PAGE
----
Consolidation of multiple sources of urban mobility data from all modes (network topology; theoretical, real and predictive schedules) is needed, plus definition of a European standard for this multi-modal urban dataset and its interfaces between public authorities, network managers and service providers. Based on existing standards, this newly-defined standard will be implemented and tested in each city within the consortium: Birmingham, Gothenburg, Lyon, Madrid, Turin, and Wrocław. In particular, the trials in these cities will address the issue of standardised interfaces with several service providers.

Provision of real-time information for all modes

Provision of real-time information for all modes is needed and must be available anytime and anywhere: introducing the ‘multi-modal urban navigator’. This smartphone application offers advice on all available mobility solutions, covering factors such as time, money and CO2 emissions. This makes it possible to guide users before and during their trips, to facilitate a combination of different modes, and to promote modal shift. The introduction of real-time and mobile navigation functionality should foster new mobility habits and travelling behaviour. The provision of information will help assist, reassure and encourage users with alternative mobility solutions.

Service continuity

Service continuity between in-vehicle navigation systems and the multi-modal urban navigator is needed. Thanks to cooperation between the automotive industry operators, public authorities and service providers, this solution, based on cooperative systems, will offer a seamless travel management solution for users.

Optimisation of urban network exploitation

The optimisation of urban network exploitation is needed through the development of traffic prediction tools and their integration into traffic management systems, making it possible to provide predictive travel times across modes and proactive management of traffic lights based on one-hour traffic forecasts. This means congestion would be eased or even avoided, leaving more space on the roads for sustainable modes.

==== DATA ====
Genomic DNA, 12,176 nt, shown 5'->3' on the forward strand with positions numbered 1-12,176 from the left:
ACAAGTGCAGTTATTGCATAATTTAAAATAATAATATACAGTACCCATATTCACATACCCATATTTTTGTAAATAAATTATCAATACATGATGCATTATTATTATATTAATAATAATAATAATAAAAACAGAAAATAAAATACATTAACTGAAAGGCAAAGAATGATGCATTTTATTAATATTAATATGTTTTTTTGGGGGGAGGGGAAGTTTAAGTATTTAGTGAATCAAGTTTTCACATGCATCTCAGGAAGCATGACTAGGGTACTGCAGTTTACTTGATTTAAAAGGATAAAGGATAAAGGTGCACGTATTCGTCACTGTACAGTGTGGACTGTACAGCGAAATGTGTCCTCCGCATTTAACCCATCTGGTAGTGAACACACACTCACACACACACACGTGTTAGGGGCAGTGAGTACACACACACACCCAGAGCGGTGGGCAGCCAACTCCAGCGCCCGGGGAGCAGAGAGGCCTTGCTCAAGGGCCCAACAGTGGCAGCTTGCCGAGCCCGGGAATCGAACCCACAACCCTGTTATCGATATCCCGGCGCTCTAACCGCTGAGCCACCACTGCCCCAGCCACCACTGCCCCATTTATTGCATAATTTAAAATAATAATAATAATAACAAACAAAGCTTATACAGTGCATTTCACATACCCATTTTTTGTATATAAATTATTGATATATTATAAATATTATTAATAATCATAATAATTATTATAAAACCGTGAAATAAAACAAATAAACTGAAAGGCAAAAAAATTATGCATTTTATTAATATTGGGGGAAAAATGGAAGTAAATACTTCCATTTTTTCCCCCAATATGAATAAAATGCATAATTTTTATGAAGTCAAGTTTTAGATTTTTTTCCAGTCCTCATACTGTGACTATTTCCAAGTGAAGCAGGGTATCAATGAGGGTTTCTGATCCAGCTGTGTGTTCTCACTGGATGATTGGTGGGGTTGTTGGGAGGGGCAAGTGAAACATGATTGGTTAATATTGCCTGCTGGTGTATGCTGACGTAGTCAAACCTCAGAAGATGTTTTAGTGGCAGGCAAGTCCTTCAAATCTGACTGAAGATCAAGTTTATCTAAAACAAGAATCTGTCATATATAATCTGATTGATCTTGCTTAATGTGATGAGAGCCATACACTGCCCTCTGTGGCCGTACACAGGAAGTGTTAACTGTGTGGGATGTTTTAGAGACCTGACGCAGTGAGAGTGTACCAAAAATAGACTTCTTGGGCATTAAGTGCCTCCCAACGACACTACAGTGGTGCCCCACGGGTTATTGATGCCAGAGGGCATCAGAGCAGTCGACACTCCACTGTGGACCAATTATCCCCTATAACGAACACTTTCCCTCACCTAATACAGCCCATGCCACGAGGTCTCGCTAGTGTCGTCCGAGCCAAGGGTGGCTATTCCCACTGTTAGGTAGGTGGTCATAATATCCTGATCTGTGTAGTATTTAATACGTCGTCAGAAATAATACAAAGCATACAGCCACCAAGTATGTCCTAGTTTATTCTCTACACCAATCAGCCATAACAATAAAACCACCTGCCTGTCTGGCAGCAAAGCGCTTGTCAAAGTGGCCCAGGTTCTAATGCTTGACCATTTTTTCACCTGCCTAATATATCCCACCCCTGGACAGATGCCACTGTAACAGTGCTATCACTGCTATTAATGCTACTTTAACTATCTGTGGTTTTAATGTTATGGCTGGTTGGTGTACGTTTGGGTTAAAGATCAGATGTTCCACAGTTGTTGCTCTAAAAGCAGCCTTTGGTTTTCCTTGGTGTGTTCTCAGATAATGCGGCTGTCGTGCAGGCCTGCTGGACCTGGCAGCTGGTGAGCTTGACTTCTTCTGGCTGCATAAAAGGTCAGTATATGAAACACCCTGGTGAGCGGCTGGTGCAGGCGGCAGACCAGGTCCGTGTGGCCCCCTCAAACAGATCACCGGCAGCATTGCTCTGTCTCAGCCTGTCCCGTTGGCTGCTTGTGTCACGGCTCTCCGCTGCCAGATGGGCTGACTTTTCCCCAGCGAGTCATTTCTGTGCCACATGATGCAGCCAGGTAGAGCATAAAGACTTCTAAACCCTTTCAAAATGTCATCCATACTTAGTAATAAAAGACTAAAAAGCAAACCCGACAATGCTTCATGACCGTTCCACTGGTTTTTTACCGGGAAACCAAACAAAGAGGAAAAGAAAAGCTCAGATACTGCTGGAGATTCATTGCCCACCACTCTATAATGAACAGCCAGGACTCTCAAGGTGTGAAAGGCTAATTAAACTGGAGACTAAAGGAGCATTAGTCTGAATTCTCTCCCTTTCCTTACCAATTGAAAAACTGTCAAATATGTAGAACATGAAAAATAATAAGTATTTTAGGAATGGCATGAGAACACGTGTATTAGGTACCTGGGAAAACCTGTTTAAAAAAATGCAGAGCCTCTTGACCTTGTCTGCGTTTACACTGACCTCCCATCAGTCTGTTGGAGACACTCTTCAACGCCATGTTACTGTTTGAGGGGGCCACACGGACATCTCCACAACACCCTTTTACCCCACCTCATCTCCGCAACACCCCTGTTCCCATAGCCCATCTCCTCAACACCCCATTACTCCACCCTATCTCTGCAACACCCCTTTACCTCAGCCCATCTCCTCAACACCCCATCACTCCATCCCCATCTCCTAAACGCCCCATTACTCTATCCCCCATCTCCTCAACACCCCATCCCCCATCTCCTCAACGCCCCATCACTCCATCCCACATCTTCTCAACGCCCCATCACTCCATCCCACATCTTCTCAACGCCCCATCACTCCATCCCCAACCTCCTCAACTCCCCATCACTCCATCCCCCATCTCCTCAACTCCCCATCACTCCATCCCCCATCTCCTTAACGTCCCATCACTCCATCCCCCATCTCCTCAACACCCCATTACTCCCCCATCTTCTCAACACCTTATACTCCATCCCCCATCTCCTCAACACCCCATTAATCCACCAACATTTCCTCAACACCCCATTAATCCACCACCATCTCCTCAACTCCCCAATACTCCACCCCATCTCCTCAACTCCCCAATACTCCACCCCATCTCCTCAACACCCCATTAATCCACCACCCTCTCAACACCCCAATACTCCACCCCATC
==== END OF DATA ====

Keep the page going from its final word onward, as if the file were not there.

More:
Integrated multi-modal management

Integrated multi-modal management through the development of a ‘multi-modal traffic control system’ is needed. This would connect road traffic and public transport data, and allow for better allocation of means to support mobility demand. This work includes the combination of datasets from multiple public transport operators in large cities.

Optimisation of urban freight management

The optimisation of urban freight management is needed by combining and processing real-time data to provide dedicated information services helping truck drivers and fleet operators optimise their delivery rounds. Truck-related traffic congestion is often caused by dysfunctional delivery practices or inadequate sharing of space, such as double-parking or illegal use of delivery bays, so the aim is to eliminate unnecessary travel or connections.

With the implementation of OPTICITIES tools, European cities will see a change in their daily mobility patterns, namely:

A modal shift from excessive exclusive car use

A modal shift from excessive exclusive car use towards a combination of modes and more eco-friendly modes will be seen thanks to the uptake of high-quality traveller information services: the multi-modal real-time urban navigator, the integration of in-car information systems with services based on individual devices, and a real-time car-pooling system increasing the occupancy rates of private cars. Travellers will be offered a recommended home-to-destination journey plan tailored to whichever mode of transport they would like to use. This will be updated according to real-time, planned and predicted traffic conditions on the network. In the event of an issue on the network, they will be able to modify their journey before setting off. This modal shift will decrease the environmental impacts of road traffic, and free-up public space currently occupied by private cars in European cities.

Development of sustainable business models for information services, independent from public funds

The development of sustainable business models for information services, independent from public funds will be seen by improving the quality, quantity and reliability of mobility data, and including high-quality information services (urban navigator for travellers and freight operators).

Reliable travel times